"I'm going to speak my mind because I have nothing to lose."--S.I. Hayakawa

Monday, August 9, 2021

Hawks and Bears and Old Wasabi

A hydro ax crew is chewing up trees and murdering wildflowers along Lower Summit Lake as part of the highway rebuild, right in the area where I left several filled litter bags for pick up. Knowing that the local DOT guys are short-staffed due to COVID, I made plans to pick up the bags and get them out of the way. I drove up there Thursday morning and all the bags were gone! Curses. Foiled again. 
 Now I had three hours to fill because my plan was to get those bags, stop at home, get stuff ready to mail, make a few business calls, and head for the dumping station 13 miles away, stopping at the post office along the way. Then, I would return to another area for a second load of litter bags and take them to the Cooper Landing dump site, which is closer at only nine miles.
 I stopped at Tern Lake on the way home. I had cleaned up all the cigarette butts in the pullout on Tuesday—there were at least two quarts of them. Yesterday, you’d never know it had once been butt-free. I talked with a couple from New Hampshire who thanked me for cleaning up and said they did the same thing back home. We commiserated with each other and found we were likewise appalled at the amount of beer cans we find, knowing that people were drinking while driving. Took some photos of four brothers from Minnesota at their request, picked up litter, and headed out. 
A sub-adult bald eagle.

I went home, made one business call, and started to take care of another online when the power went out. Curses! Foiled again.
 I sat in my nest in the living room, playing Candy Crush and revising my plans. Too hot to split wood, tired of picking up litter. 
Suddenly, all heck broke loose outside the big windows. A raptor (I think a sharp-shinned hawk) was after the Steller’s jays. Around and around it chased a jay and at one point the two birds were beak to beak in the air and only inches apart. How that hawk didn’t snag that jay is beyond belief. All four jays later appeared, so all was well.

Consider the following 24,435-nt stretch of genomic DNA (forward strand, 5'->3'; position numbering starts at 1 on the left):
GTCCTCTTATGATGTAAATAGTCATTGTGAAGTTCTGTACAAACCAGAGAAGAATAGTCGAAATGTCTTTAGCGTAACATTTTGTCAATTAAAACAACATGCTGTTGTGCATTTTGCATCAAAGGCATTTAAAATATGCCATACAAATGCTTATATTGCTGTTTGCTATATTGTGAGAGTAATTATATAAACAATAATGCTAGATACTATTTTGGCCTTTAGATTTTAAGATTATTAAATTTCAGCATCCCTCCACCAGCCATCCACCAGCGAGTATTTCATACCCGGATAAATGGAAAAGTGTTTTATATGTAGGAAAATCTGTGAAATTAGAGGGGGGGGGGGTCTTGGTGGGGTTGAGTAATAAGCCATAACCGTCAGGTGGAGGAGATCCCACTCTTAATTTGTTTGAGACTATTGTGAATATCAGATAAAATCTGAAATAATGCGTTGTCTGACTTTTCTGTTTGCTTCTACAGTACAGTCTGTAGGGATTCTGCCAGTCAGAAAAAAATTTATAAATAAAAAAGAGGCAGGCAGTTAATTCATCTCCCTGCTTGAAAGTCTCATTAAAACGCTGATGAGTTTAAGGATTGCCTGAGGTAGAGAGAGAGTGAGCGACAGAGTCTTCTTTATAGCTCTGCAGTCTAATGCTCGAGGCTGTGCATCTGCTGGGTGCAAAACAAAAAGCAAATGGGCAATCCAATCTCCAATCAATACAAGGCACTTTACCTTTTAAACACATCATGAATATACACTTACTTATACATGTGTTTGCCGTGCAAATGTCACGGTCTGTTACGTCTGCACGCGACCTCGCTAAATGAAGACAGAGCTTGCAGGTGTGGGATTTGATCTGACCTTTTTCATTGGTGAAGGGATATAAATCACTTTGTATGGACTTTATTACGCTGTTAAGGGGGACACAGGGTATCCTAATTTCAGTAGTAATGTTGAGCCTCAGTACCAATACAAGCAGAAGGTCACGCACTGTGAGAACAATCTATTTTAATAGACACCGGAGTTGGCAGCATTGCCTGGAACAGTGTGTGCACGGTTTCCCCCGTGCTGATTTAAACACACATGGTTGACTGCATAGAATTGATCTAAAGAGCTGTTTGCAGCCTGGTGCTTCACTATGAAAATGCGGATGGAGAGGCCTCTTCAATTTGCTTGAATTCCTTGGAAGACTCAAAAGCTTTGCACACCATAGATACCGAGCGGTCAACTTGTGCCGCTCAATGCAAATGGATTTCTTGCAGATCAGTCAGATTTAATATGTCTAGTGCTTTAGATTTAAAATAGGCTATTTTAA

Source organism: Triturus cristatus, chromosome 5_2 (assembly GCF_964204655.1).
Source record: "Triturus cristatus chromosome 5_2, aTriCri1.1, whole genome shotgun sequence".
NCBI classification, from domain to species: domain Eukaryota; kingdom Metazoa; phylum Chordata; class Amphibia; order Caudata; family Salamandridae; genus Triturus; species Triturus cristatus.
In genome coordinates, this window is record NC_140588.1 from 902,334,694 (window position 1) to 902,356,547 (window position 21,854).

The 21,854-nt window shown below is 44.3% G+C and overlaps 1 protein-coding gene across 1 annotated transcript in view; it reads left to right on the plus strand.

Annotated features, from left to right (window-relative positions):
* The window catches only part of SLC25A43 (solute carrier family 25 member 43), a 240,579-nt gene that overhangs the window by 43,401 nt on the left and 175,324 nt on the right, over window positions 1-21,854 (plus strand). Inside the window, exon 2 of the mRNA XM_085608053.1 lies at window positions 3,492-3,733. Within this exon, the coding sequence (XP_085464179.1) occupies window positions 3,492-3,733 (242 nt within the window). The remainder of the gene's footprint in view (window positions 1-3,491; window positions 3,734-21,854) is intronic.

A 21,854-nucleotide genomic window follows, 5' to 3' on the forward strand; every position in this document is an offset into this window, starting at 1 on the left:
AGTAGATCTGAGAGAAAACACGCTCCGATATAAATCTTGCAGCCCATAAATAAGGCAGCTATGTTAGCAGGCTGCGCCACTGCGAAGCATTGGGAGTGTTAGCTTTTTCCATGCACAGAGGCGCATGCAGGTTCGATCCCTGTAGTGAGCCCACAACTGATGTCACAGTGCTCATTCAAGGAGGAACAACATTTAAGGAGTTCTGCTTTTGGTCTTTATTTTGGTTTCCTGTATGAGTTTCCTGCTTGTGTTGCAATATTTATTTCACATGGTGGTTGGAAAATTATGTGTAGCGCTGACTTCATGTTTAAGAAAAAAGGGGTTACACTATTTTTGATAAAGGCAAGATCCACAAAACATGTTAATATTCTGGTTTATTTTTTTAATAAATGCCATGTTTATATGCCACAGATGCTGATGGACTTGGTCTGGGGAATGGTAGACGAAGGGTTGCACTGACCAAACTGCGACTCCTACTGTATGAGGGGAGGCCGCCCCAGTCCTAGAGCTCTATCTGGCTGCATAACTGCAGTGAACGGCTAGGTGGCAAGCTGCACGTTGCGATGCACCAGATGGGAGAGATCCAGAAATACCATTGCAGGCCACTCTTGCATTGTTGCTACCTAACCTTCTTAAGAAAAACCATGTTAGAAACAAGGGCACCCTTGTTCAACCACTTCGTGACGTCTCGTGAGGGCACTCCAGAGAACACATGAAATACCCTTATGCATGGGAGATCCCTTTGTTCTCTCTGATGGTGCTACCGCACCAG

A jay hiding from the hawk.
I noticed a Steller’s jay sitting on a window ledge. So that’s how they always know where I am. If I go near the “bird feeding door” they land on the dining room window sill and wait.
I watched a nuthatch hanging upside down from a seed cake feeder for at least ten minutes until a magpie appeared.

Now what? I have to do something today. Can't wash the truck or the windows because I had no water. Couldn't work with photo memory cards because the computer needs electricity. Couldn't vacuum, scrub down the bathrooms, straighten up the garage. Of all my various options, a nap won out.
I didn’t wake up until almost 8 in the evening. Well, power is still out. I know. I’ll drive to the Kenai River and see if I can find any bears. No bears. A raft came down the river with two fishermen and it landed across from me where the bears usually come out of the forest. I sat on a big boulder, waiting, waiting, waiting for bears. The fishermen loaded up and floated downstream and just then two bears appeared upriver! I’m pretty sure from their markings that these are the two I called “The Orphans” last year. They are now third season cubs. They were far away but I got a few photos even though it's after nine o-clock and the sun is behind clouds. Nine-thirty, light is fading. Time to go home. 

The second bear is in the river, hidden by the tree branches on the right.

One bear caught a fish and both headed into the forest.

I saw the electric power crew at the Quartz Creek substation and pulled in. A raven had landed in the wrong spot in the complex, causing arcing that almost took out a large transformer. “An hour and a half,” said 2C, “and we’ll have the power back on. Thanks for your patience.” I didn’t tell him I’d slept through most of it.
The inner workings of the substation.
Just as I got to Tern Lake, I saw the trumpeter swan family right by the highway and stopped to take photos. The swans are VERY protective of their four cygnets this year, far more so than in other years.
Back home, the power was still out. Cold dinner tonight, which turned out to be the shrimp I’d bought at Costco the day before. The provided cocktail sauce had the gelled consistency of being frozen and thawed. I poured a bunch of four-years-out-of-date ketchup in a dish, opened a tube of wasabi that’s been in the cupboard for many years and mixed the two. I was working by lantern-light and the wasabi looked more yellow than green, but it tasted better than Costco’s sauce.
A cygnet with dinner hanging from its bill.
The cob watches me carefully.
Today, I’m still alive and well despite the out of date ketchup and yellow wasabi  so I think I’ll mix more tonight and finish off the shrimp.
Today, I wrote this story. I had to edit some photos to post along with it. Some of the software to do that wanted to update. It’s taking forever!

1 comment:

  1. You had a pretty busy day for being without power. Then again, having known you for something over 50 years, I know you make lemonade out of lemons every time! Enjoyed your "out of power" day!! Smiles, Patti and Cap